By Michael E. Ruane
Washington Post Staff Writer
Monday, May 19, 2008
The furrows in Martin Luther King Jr.'s brow already are gone, and his face looks less troubled.
The pen in his left hand is gone, too, replaced by a scroll. His hands seemed etched in more detail, down to the creases in his knuckles and the bones under the skin. There are buttons on his coat sleeves.
The sculpture of the civil rights leader, destined for a memorial on Washington's Tidal Basin, began undergoing these subtle yet noticeable changes even before a federal arts commission expressed its criticism of the model last month. Now it will probably be altered even more.
Ed Jackson Jr., the executive architect on the Martin Luther King Jr. Memorial project, said last week that he is sending more modifications to the sculptor in China, who is building a full-scale clay model of the 28-foot sculpture, known as the Stone of Hope.
"If he says it's doable," Jackson said of project sculptor Lei Yixin, adding that if Lei can maintain the integrity of the massive image of King, "then we're willing to do it."
But in an interview last week, Lei expressed irritation at objections the U.S. Commission of Fine Arts has raised to the proposed depiction of King in the Stone of Hope, the centerpiece of the $100 million memorial.
Initially, the arts commission "voted for it unanimously," he said by telephone from his home in Changsha, China. "Now they say my statue is too confrontational.
"Some of them say my statue resembles dictators from communist or socialist countries, that it somewhat resembles Stalin or Lenin from the Soviet Union or Mao Zedong from China," Lei said.
"The art of statues originally came from the West," he said. "What is the difference in the style in the socialist countries? It's like ballet. We Chinese can boast that our ballet is among the best in the world. Do not think it is different because it is Chinese."
The tempest over the aesthetics of the King statue has arisen since the federal commission approved the design in 2006, based on drawings inspired by a famous photograph. The design showed an image of King from the waist up with his arms crossed, subtly emerging from the stone. He has a pen in his left hand and a thoughtful look on his face.
But the initial models constructed in China by Lei and his team of artisans show King from the knees up, almost fully clear of the stone, with a knitted brow and a stern look.
Last month, commission Secretary Thomas Luebke wrote a letter criticizing the sculpture as too "confrontational" and reminiscent of the social realism style. He compared it to statues that have been torn down in totalitarian states and said commission members thought it had lost the subtlety they liked in the drawings.
The letter set off intense debate, with members of the public and the arts community arguing the pros and cons of the sculpture. "I had to rush around and mend fences that weren't even broken," Jackson, the head architect, said.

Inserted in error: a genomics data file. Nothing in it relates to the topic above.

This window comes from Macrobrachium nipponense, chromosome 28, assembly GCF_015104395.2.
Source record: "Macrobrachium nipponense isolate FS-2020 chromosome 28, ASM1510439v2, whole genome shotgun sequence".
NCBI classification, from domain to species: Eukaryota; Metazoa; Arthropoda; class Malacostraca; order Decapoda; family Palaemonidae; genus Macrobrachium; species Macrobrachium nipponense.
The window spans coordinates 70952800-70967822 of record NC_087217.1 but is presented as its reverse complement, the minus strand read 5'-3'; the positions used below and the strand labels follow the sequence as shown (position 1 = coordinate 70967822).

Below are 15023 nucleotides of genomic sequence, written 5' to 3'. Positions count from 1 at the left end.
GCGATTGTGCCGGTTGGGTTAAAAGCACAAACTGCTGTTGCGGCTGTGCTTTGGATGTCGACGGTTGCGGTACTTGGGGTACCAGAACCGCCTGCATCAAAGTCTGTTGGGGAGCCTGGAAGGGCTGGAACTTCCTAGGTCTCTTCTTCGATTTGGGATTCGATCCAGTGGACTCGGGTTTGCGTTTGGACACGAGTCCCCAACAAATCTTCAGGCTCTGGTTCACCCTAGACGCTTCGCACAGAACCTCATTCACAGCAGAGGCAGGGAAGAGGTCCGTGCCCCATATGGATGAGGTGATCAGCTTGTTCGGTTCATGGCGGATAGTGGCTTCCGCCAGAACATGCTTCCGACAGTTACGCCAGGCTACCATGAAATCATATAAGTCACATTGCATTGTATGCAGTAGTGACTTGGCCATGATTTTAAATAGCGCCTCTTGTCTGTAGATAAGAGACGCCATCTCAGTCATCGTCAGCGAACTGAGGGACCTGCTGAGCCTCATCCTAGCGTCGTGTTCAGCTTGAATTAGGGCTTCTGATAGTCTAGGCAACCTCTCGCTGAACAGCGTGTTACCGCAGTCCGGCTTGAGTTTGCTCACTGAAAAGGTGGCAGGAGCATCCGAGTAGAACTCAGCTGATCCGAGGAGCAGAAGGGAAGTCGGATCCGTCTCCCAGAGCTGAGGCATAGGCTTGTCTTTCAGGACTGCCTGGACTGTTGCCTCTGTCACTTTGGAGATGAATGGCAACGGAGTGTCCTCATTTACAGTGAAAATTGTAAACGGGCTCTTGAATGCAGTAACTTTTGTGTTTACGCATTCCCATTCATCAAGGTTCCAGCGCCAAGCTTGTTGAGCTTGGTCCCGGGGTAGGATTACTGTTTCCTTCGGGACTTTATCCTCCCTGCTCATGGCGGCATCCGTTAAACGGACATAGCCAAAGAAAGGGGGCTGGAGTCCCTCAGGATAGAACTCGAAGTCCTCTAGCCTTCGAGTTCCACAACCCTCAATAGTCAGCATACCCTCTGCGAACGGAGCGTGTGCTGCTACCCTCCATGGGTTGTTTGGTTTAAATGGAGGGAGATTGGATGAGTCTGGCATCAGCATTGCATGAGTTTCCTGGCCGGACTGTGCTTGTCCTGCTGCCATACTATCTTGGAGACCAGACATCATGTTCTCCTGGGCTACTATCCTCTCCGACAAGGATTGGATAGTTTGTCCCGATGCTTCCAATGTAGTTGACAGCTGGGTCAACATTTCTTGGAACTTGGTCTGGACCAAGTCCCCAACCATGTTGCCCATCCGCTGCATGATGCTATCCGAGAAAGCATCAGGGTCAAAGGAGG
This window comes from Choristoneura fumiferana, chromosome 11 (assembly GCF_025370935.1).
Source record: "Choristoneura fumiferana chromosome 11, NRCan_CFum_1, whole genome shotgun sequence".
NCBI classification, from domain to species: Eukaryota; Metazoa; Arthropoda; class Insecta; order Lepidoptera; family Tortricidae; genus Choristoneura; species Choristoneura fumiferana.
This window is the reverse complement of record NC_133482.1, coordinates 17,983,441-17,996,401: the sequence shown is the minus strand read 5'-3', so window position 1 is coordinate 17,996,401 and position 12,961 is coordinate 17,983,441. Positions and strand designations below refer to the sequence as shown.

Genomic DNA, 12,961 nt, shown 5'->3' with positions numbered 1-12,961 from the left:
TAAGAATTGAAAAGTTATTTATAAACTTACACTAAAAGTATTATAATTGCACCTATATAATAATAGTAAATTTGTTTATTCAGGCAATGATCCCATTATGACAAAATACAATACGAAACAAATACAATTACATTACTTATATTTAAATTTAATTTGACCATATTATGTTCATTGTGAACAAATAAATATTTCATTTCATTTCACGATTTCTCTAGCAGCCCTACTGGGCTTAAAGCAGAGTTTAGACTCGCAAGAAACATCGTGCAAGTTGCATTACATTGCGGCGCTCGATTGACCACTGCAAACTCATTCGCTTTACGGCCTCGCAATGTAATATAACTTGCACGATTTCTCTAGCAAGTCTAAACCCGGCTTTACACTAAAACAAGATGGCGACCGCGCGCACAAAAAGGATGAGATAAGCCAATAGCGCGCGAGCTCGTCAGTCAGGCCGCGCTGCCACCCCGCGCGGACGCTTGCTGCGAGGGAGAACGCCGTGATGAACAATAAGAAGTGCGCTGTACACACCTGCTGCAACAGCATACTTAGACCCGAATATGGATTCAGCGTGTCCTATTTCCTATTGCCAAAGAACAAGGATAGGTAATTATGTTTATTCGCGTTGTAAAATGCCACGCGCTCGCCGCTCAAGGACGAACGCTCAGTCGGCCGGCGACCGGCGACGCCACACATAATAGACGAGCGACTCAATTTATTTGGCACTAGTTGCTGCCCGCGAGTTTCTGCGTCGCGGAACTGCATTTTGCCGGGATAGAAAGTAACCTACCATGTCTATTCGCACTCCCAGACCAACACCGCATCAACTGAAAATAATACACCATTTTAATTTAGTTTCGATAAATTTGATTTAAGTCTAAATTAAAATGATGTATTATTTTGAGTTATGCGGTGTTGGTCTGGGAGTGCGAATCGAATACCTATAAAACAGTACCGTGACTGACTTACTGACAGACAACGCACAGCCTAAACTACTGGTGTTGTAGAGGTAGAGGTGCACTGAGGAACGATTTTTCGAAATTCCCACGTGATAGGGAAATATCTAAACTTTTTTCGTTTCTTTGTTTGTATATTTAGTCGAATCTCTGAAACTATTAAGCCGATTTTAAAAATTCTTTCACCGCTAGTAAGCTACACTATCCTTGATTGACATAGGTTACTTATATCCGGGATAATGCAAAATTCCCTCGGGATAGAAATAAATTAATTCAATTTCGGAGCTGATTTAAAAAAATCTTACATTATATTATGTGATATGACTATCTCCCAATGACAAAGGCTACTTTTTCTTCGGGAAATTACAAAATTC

On Wednesday he met with commission Chairman Earl A. Powell III, at the National Gallery of Art, which Powell directs.
"This is all part of the process," Jackson said, adding that he talked to Powell about the criticisms and modifications being made to the model. "I think we are singing from the same songbook."
"I would characterize it more as a progress report," Powell said. "At the last meeting we saw clay models. We had some concerns about the evolution of the image. At some point we'll see some refinements of that. The direction it's headed in is what we're concerned about.
"We want to be helpful in the discourse and get one of the great monuments for Washington out of this," he added.
By law, no project like the memorial can go forward without approval from the commission, the federal agency that advises the government on public design and aesthetics in the capital.
Most memorials and monuments proposed for Washington undergo rigorous review and public debate, which can go on for years and involve significant design changes. The Korean War Veterans Memorial, for example, had more than a dozen statues subtracted from its design.
Jackson said several adjustments in the King model had been made before the commission voiced its objections.
He said, for example, that the furrows between King's eyebrows already had been removed, at his request. He showed a photograph of the model he received from Lei early last week in which that seems evident.
In addition, the pen King is holding had to be replaced because of a research error.
The pen appeared to be in King's left hand in a copy of the 1966 Bob Fitch photo the foundation acquired, Jackson said. But after the sculptor finished the first models, the foundation discovered it had accidentally been sent a reversed copy of the photo. King was right-handed, and the pen was in his right hand. According to Jackson, the project officials realized: "If we put a pen in his left hand, it suggests he's left-handed. We can't do that."
In response to the commission, Jackson said he is now asking if Lei can alter the model to make King's figure appear more integrated into the stone, "as if he still hasn't cleared the stone."
The sculpture controversy is the latest to hit the project. Last year, critics complained after Lei was introduced as the chief sculptor, saying an African American artist, or any American, would have been preferable, and contending that the models did not look like King.
The King memorial has been authorized by Congress. A groundbreaking ceremony was held in 2006. And preliminary utility work on the site is expected to begin this month, Jackson said.
Major work, or "the big dig," as he called it, is expected to start by October, and the memorial could be completed next year.
Jackson said an inspirational image is still a goal of the project. "We want something that when you experience it, you're moved by it," he said.
Researcher Wu Meng in Shanghai contributed to this report.